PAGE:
This bronze Mohawk Indian statue in Charlemont is entitled "Hail to the Sunrise". It is a tribute to the five Indian nations of the Mohawk Trail. The statue is eight feet tall and was produced in 1932. [map]

This statue of Chief Pontiac was located at Back in the Day Classics when this photo was taken in 2015. It was originally previously installed at the headquarters of the Mohawk Oil Company. The statue was based on a painting of Chief Pontiac by John Farnsworth. There is a similar statue in Pontiac, MI. For more, see this website.

Palacine Indian
Bartlesville, OK
This Palacine Indian statue was installed at Woolaroc Ranch in 1935. Frank Phillips of Phillips 66 fame bought four of these statues for his ranch. I believe there are still two others on the property. Other than the one in Ballinger, TX described below, I don't know of any other statues like this that still exist. They were mass-produced in the 1920s and 1930s by the Palacine Oil Company for their Wirt-Franklin gas stations in Oklahoma. The statues are made of cast zinc-alloy and are about 11 feet tall. There were at least 18 of them produced. The faux rock bases were inscribed with the words "A Friend". For more, see these websites: 1, 2, and 3.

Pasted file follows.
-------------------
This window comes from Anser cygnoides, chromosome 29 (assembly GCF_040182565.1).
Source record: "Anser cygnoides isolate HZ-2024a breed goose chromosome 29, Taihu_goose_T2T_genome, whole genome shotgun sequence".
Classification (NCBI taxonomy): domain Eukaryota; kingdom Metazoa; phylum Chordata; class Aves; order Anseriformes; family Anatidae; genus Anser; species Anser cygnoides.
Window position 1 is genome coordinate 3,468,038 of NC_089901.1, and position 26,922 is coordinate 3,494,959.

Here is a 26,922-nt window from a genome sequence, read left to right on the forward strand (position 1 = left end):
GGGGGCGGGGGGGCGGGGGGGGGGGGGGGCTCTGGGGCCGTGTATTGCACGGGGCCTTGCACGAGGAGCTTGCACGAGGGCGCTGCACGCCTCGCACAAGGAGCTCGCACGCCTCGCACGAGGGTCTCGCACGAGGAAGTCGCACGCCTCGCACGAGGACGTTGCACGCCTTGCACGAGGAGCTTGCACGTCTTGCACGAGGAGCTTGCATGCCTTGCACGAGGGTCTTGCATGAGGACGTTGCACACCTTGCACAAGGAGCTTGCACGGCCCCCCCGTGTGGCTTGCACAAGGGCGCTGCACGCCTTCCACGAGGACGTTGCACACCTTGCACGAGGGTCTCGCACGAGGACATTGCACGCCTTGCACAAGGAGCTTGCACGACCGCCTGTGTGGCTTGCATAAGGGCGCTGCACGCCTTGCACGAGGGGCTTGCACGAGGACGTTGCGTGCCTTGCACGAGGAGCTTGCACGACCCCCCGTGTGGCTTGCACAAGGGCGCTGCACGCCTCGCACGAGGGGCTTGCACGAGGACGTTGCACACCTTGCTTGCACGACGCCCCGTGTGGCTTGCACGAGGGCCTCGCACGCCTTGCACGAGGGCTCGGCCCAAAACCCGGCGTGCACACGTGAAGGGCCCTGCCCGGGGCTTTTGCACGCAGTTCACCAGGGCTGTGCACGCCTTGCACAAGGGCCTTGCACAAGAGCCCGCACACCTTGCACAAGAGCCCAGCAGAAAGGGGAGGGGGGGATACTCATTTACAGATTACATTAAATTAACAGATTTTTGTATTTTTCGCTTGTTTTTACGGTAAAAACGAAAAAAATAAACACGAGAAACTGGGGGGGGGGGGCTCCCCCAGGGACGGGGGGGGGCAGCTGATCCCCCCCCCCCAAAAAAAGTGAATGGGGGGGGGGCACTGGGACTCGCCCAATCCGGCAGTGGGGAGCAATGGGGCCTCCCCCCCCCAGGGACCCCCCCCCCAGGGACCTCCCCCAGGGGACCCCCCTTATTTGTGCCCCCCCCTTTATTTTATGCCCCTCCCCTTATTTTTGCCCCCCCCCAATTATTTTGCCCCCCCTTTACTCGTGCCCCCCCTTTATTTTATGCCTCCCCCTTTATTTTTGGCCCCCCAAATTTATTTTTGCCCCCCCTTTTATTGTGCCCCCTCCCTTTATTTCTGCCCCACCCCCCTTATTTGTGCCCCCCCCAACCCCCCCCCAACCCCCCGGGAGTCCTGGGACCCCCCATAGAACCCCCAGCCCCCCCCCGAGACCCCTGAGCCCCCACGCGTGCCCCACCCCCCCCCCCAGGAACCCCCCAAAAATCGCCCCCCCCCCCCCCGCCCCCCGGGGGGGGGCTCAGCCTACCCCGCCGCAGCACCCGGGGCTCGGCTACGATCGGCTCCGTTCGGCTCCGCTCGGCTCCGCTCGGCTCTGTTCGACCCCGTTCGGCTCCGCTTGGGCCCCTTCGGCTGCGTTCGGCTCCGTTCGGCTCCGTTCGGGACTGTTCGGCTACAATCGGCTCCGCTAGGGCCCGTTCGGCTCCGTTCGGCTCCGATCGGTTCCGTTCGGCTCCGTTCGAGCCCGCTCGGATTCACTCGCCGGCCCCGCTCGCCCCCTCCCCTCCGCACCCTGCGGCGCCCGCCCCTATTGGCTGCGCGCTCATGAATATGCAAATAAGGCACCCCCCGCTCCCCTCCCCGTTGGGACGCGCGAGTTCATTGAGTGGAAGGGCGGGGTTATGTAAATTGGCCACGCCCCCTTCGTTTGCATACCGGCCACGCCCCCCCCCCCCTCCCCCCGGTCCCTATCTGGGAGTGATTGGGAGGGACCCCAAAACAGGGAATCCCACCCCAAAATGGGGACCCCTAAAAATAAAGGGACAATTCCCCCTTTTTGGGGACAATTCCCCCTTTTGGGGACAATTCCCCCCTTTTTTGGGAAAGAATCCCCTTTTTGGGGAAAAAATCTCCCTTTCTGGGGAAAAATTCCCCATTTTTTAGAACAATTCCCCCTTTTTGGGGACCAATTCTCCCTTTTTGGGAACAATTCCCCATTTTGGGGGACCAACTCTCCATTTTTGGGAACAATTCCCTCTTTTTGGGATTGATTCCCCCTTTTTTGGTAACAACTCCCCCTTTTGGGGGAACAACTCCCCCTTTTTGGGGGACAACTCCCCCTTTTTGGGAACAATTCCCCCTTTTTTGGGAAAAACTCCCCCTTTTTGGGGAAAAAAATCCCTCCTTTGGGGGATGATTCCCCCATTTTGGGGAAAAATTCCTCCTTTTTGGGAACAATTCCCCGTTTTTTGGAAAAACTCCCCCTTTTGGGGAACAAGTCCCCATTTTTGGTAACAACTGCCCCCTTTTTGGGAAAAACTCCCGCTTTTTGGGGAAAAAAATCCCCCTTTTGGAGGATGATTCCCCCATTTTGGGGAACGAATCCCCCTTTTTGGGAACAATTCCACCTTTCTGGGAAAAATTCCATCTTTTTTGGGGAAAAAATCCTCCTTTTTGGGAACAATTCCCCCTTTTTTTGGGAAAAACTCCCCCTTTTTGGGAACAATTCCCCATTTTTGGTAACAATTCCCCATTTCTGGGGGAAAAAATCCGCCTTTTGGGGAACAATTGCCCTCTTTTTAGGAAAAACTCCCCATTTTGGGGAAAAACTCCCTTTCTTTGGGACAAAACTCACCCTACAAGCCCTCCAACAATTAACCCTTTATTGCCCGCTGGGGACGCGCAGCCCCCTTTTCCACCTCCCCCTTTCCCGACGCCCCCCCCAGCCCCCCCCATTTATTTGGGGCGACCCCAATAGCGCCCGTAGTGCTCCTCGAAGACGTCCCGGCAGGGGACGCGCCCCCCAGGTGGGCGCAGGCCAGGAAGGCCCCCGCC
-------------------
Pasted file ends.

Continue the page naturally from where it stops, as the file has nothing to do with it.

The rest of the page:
Palacine Indian
Ballinger, TX
Indian
Ballinger, TX